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Past due utility bills pile up throughout SLO County 

A number of cities in SLO County are still waiving the penalties and fees normally charged to those who fail to pay their water and sewer utility bills. In some local cities, the past due payments are piling up, and it's still unclear whether customers will be expected to pay off their debts.

click to enlarge PAST DUE Cities throughout the county are racking up past due utility bills amid the pandemic. How those costs will be recovered remains to be seen. - FILE PHOTO
  • FILE PHOTO
  • PAST DUE Cities throughout the county are racking up past due utility bills amid the pandemic. How those costs will be recovered remains to be seen.

Like most cities in the county, Morro Bay City Council voted to waive late fees and suspend service disconnections in 2020 to aid residents struggling financially as a result of COVID-19 shutdowns and safety measures. The city hasn't issued a late fee since then, according to City Manager Scott Collins, and by the end of March 2021, roughly 353 Morro Bay utility customers had incurred a total of about $246,070 in past due payments.

Collins said that dollar amount has declined slowly from its peak of a little less than $400,000 over the last few months as safety restrictions have been relaxed and businesses have reopened.

"The fact that people who had fallen behind are making payments now is a good sign," Collins told New Times.

But it's still not clear how Morro Bay and other cities like it will recover those lost costs, if at all. While utility customers will not be required to pay back waived late fees, they could at some point be required to pay past due bills. Collins said Morro Bay staff are researching the $1.9 trillion American Rescue Plan Act and other legislation that could help cities recover revenue losses without making residents pay their past due bills. While there is a lot of clear effort to help those with unpaid rent and mortgage bills, it's not entirely clear yet where utility assistance comes into play.

But the pandemic isn't over, Collins said, and while some residents and industries appear to be rebounding, others aren't.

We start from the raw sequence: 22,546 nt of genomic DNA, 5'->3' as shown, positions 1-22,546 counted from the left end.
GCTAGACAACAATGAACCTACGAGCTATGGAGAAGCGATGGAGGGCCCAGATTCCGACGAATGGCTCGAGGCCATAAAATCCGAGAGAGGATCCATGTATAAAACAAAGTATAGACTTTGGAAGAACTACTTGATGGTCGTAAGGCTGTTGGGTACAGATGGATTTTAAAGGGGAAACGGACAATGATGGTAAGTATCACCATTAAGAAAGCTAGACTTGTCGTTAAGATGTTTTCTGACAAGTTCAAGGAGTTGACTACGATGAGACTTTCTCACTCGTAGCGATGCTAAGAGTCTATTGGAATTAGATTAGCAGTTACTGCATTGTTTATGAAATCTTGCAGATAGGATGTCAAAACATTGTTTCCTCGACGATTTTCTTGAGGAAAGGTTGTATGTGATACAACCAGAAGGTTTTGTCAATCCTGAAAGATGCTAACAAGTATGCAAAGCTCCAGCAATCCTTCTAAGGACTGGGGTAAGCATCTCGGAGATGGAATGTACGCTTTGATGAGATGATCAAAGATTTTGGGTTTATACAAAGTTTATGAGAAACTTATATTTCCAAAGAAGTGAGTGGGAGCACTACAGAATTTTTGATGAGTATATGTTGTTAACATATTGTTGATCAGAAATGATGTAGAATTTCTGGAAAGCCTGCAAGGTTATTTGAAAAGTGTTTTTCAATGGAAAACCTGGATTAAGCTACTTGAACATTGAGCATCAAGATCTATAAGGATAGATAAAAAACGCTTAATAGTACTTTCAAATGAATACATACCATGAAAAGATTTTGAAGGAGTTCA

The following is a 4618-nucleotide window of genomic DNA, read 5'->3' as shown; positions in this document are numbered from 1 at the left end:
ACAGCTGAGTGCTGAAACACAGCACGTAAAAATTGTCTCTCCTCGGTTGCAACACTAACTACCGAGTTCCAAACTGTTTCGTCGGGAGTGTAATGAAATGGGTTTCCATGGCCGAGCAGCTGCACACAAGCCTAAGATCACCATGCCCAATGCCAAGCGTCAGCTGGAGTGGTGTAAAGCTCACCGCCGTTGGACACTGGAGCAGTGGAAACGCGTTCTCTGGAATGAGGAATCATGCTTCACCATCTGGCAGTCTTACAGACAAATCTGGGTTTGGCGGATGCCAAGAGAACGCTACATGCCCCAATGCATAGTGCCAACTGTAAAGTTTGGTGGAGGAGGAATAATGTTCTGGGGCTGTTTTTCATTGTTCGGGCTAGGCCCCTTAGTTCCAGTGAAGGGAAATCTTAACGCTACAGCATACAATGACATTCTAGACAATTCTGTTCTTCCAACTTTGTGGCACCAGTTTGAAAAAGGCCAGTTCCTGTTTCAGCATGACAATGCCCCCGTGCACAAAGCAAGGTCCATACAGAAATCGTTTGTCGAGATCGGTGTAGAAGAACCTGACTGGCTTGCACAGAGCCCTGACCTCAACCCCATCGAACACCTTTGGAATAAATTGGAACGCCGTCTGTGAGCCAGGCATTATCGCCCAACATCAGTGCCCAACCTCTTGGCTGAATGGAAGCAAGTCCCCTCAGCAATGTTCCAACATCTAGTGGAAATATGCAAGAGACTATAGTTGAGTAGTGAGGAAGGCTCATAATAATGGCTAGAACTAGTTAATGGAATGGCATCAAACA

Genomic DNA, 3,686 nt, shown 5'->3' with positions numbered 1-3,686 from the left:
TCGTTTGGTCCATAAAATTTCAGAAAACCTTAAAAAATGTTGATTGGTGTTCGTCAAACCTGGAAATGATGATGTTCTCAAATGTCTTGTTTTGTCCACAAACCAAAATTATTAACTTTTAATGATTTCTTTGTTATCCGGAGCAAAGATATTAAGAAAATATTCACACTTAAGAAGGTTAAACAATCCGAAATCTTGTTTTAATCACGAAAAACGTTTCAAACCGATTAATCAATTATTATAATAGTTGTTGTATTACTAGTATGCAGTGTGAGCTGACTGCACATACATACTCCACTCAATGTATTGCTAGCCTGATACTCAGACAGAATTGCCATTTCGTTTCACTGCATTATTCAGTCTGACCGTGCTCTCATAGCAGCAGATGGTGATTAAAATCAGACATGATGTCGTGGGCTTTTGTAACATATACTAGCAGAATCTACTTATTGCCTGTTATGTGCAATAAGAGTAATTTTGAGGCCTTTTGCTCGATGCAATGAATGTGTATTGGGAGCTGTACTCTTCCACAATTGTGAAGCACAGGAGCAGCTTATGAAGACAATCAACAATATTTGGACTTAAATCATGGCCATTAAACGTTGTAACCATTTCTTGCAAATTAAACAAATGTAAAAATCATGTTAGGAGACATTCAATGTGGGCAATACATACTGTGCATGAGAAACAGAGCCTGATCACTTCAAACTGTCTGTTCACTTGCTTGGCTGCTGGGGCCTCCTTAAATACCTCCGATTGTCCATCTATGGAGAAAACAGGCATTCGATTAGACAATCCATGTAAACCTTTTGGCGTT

"So we're trying to be cognizant of that as well," he said.

Paso Robles usually receives around $200,000 in late utility fees each year, according to Administrative Services Director Ryan Cornell. But Paso also waived late fees during the pandemic and continues to do so, leading to a loss of that usual revenue and around $385,000 in past due balances on 642 accounts.

San Luis Obispo's utility customers have racked up around $309,000 worth of late fees since March 2020, according to Utilities Business Manager Jennifer Thompson. The city waived about $52,000 of that total as part of its COVID-19 assistance program, which waives four late charges per customer a year. The rest of that money, Thompson said, will have to be paid back.

Prior to the pandemic, the city waived one late fee per customer a year. Thompson said that in pre-COVID times, from March 2019 to 2020, the city charged $250,000 in late fees and waived $22,000.

Legislative efforts at the state level could help Californians pay off past due bills, including Senate Bill 222, which would offer payment assistance to low-income water customers. But that remains to be seen. For now, Thompson said the city is hoping to set up payment plans with all its indebted customers.

"All late charges incurred since March 2020 will be waived for any customer that sets up a payment plan and pays off their past due balance by Sept. 15, 2021," she wrote in an email to New Times. "The hope is that the new payment plan program will help customers catch up on past due balances." Δ

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